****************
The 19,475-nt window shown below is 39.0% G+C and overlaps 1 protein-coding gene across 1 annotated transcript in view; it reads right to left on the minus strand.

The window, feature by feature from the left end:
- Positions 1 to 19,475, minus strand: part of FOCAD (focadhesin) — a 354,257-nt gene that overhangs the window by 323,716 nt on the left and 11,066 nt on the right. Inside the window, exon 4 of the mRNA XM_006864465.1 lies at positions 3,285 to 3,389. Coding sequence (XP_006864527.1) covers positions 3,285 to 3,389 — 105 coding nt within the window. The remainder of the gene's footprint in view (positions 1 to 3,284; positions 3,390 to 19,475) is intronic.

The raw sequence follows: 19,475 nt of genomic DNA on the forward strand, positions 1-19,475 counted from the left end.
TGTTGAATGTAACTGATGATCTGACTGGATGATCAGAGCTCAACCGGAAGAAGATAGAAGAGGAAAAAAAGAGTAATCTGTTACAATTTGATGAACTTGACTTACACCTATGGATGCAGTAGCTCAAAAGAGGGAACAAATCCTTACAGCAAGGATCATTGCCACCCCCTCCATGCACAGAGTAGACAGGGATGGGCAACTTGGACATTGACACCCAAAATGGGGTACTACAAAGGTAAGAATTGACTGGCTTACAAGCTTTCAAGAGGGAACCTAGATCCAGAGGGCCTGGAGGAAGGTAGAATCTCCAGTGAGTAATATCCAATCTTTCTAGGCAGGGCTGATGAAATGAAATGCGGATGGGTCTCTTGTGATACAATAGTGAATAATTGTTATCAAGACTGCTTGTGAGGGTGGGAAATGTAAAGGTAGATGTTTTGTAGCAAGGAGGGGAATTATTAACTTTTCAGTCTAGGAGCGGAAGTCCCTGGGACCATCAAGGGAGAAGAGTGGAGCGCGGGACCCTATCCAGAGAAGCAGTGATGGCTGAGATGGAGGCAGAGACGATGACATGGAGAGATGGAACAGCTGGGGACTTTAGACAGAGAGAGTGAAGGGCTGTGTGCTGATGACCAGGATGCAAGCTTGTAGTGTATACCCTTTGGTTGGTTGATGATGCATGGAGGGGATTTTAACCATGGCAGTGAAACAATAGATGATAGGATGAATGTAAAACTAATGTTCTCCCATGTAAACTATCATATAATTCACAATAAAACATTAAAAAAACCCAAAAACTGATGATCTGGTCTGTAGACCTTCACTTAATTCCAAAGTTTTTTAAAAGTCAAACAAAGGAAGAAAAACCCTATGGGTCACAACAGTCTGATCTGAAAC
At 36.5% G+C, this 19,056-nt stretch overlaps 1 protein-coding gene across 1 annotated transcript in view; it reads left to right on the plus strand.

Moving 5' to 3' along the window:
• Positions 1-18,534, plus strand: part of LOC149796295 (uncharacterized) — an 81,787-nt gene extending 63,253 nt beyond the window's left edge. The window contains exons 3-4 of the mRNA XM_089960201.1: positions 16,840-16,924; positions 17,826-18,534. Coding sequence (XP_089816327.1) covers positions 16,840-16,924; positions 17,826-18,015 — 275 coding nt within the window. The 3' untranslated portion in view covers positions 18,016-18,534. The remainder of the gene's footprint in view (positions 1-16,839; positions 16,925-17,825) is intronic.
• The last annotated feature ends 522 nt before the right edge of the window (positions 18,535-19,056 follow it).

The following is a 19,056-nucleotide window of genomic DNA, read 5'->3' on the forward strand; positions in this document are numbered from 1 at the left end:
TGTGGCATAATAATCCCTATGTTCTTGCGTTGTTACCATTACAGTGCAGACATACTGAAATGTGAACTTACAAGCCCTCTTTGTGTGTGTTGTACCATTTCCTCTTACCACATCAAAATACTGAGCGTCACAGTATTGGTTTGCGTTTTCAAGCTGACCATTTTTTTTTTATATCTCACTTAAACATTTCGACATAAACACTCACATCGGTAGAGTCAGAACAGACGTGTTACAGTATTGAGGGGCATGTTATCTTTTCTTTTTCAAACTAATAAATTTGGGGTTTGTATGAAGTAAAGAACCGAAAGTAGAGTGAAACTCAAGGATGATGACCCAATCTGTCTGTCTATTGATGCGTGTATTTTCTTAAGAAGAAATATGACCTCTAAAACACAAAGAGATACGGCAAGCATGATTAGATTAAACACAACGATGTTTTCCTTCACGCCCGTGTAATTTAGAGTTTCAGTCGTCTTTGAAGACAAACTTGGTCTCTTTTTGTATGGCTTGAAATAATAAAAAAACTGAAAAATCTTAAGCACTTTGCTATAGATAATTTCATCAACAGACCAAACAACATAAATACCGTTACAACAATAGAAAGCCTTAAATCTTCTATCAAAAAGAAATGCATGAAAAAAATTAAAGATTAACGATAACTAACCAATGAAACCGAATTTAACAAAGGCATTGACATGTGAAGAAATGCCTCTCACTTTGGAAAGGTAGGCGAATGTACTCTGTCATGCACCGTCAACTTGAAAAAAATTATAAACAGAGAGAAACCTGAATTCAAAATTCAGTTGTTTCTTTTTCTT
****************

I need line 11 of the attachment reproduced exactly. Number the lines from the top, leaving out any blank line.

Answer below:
TGTGGCATAATAATCCCTATGTTCTTGCGTTGTTACCATTACAGTGCAGACATACTGAAATGTGAACTTACAAGCCCTCTTTGTGTGTGTTGTACCATTTCCTCTTACCACATCAAAATACTGAGCGTCACAGTATTGGTTTGCGTTTTCAAGCTGACCATTTTTTTTTTATATCTCACTTAAACATTTCGACATAAACACTCACATCGGTAGAGTCAGAACAGACGTGTTACAGTATTGAGGGGCATGTTATCTTTTCTTTTTCAAACTAATAAATTTGGGGTTTGTATGAAGTAAAGAACCGAAAGTAGAGTGAAACTCAAGGATGATGACCCAATCTGTCTGTCTATTGATGCGTGTATTTTCTTAAGAAGAAATATGACCTCTAAAACACAAAGAGATACGGCAAGCATGATTAGATTAAACACAACGATGTTTTCCTTCACGCCCGTGTAATTTAGAGTTTCAGTCGTCTTTGAAGACAAACTTGGTCTCTTTTTGTATGGCTTGAAATAATAAAAAAACTGAAAAATCTTAAGCACTTTGCTATAGATAATTTCATCAACAGACCAAACAACATAAATACCGTTACAACAATAGAAAGCCTTAAATCTTCTATCAAAAAGAAATGCATGAAAAAAATTAAAGATTAACGATAACTAACCAATGAAACCGAATTTAACAAAGGCATTGACATGTGAAGAAATGCCTCTCACTTTGGAAAGGTAGGCGAATGTACTCTGTCATGCACCGTCAACTTGAAAAAAATTATAAACAGAGAGAAACCTGAATTCAAAATTCAGTTGTTTCTTTTTCTT